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Oedipus at Colonus [l. 74]

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Oedipus at Colonus [l. 74]

Postby nachtebuch » Fri Aug 31, 2012 2:48 pm

I apologise in advance if any of my queries appear slightly basic for someone who's trying to work through Oedipus at Colonus; the Greek I have under my belt is the result of an intensive six-week summer school course, so there's a lot that have either been left out or glossed over or which has simply slipped from my mind. I'm currently working my way through Sophocles' Oedipus at Colonus for the purposes of directing it, and I thought I'd give myself a better sense of the language and meaning in the text by looking at the Greek. I'm also trying to adapt Jebb's more archaic language to a more contemporary form so that my actors will have something less opaque to work from. Unfortunately, most of the actual Greek is too advanced or elaborate for me to fully understand, but on occasion when I read something that I know I can work out, I will look at it in greater depth rather than working from a myriad of translations. I also do that for constructions or lines that seem significant or interesting.

What I'm currently curious about is, in Jebb's 1889 commentary, marked as line 74:

ὅσ᾽ ἄν λέγωμεν πάνθ᾽ ὁρῶντα λέξομεν.
Jebb: In all that I speak there shall be sight.

1) ὅσ᾽, I am guessing, is a truncated form of ὅσα? I can't recall if ὅσος is declinable or not, and Goodwin isn't of any help here.

2) I'm fairly certain there is a sort of parallel construction going on with λέγωμεν and λέξομεν, with there being a tension between the subjunctive of the former and the future of the latter, but what I'm particularly confused about is why Oedipus uses the 1st person plural here rather than the 1st person singular. Is this some sort of 'royal we' that the Greeks have, or is there something else going on?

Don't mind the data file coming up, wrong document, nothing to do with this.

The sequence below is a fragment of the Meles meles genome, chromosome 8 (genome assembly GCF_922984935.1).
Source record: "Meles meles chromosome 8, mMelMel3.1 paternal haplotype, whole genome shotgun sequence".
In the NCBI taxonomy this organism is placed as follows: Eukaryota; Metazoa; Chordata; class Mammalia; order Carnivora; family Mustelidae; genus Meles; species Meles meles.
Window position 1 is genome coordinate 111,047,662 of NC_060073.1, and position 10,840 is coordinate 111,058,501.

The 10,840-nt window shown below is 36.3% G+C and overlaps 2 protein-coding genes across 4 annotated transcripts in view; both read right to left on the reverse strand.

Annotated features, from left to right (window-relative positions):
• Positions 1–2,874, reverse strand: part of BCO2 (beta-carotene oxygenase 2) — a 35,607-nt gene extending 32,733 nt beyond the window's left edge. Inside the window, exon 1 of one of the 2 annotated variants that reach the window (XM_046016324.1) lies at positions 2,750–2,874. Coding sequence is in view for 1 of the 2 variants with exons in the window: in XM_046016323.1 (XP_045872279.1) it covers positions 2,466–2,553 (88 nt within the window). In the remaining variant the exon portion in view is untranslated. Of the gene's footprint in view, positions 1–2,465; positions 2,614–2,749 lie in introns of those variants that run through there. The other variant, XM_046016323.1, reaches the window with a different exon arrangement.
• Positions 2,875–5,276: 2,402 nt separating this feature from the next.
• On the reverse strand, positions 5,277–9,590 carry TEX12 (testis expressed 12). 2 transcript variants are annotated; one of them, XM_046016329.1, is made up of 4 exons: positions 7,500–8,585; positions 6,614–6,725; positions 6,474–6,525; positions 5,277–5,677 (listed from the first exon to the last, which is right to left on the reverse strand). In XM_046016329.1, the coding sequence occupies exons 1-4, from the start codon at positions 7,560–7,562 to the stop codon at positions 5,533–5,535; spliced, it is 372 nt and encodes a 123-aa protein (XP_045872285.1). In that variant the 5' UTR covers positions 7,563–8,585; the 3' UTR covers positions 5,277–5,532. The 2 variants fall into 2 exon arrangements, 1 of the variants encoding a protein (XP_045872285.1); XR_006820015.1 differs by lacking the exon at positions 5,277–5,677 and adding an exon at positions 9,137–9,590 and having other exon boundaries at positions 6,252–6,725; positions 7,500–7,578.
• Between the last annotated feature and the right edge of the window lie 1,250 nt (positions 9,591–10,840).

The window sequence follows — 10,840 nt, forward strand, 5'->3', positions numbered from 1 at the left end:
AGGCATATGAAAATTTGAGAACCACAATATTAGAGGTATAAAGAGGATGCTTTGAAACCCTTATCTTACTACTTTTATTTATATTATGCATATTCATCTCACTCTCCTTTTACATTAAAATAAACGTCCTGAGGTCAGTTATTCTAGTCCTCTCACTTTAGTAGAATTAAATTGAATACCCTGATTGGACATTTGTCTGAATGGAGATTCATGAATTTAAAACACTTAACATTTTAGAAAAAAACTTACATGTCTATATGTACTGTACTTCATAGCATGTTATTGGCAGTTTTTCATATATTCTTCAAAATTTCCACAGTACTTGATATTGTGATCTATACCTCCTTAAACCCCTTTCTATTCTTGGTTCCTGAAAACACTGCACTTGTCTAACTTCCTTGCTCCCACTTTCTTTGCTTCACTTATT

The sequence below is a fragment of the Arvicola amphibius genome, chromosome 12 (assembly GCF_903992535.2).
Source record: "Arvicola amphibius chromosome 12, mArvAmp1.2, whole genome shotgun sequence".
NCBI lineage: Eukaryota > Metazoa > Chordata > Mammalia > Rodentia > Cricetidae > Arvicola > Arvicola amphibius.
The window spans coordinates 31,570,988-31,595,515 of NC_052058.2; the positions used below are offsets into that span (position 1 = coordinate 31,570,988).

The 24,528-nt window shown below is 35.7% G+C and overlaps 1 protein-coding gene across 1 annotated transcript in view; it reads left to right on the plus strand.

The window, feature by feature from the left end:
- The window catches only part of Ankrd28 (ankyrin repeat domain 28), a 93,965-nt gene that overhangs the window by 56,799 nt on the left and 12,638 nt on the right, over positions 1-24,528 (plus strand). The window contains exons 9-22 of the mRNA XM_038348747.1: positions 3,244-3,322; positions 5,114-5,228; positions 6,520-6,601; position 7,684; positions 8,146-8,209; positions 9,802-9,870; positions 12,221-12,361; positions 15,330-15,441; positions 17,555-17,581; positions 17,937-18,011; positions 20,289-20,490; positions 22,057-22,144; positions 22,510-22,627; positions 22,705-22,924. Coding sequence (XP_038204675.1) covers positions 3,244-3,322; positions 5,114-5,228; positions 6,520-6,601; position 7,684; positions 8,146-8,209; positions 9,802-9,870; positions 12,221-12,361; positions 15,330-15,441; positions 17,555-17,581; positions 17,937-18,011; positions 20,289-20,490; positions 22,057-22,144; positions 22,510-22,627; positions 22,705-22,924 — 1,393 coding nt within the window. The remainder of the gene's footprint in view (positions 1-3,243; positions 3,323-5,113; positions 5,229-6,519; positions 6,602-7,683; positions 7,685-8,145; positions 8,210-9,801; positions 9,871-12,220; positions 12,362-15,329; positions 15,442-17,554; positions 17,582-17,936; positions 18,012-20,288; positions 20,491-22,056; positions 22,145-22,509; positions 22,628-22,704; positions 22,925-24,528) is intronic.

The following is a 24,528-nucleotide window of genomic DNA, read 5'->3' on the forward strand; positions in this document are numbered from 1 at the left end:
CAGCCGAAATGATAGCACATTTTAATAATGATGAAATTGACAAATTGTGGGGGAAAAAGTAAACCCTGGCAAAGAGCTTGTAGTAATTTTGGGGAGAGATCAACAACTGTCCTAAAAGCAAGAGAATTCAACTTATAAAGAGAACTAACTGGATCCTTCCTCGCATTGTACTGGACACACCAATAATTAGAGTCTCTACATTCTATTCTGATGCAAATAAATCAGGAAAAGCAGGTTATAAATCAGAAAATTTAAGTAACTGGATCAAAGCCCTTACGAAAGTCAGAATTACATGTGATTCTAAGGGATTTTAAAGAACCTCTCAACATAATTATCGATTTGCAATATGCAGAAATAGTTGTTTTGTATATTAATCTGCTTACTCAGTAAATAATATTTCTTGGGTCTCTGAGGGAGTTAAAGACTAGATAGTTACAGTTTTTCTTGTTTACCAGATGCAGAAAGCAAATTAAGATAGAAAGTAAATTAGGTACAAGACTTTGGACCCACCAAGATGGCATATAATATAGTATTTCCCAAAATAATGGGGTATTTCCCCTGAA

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Re: Oedipus at Colonus [l. 74]

Postby NateD26 » Fri Aug 31, 2012 9:57 pm

I realize this translation is rather archaic and is probably not fitting for contemporary
audience, but it does stay true to the construction here:

Whate'er I speak, clear-visioned I shall speak.


As you said, ὅσ᾽ is a truncated form of ὅσα (ὅσος is declinable). A relative clause with ἄν and
subjunctive represents an indefinite statement. I'm not sure whether πάντα is the antecedent
or going with ὁρῶντα. Probably the former.
Nate.
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Re: Oedipus at Colonus [l. 74]

Postby Laertiades » Sun Sep 02, 2012 10:51 pm

Is this some sort of 'royal we' that the Greeks have

Most of my experience is with poetry and I have encountered this issue frequently. Perhaps it is a poetic usage.
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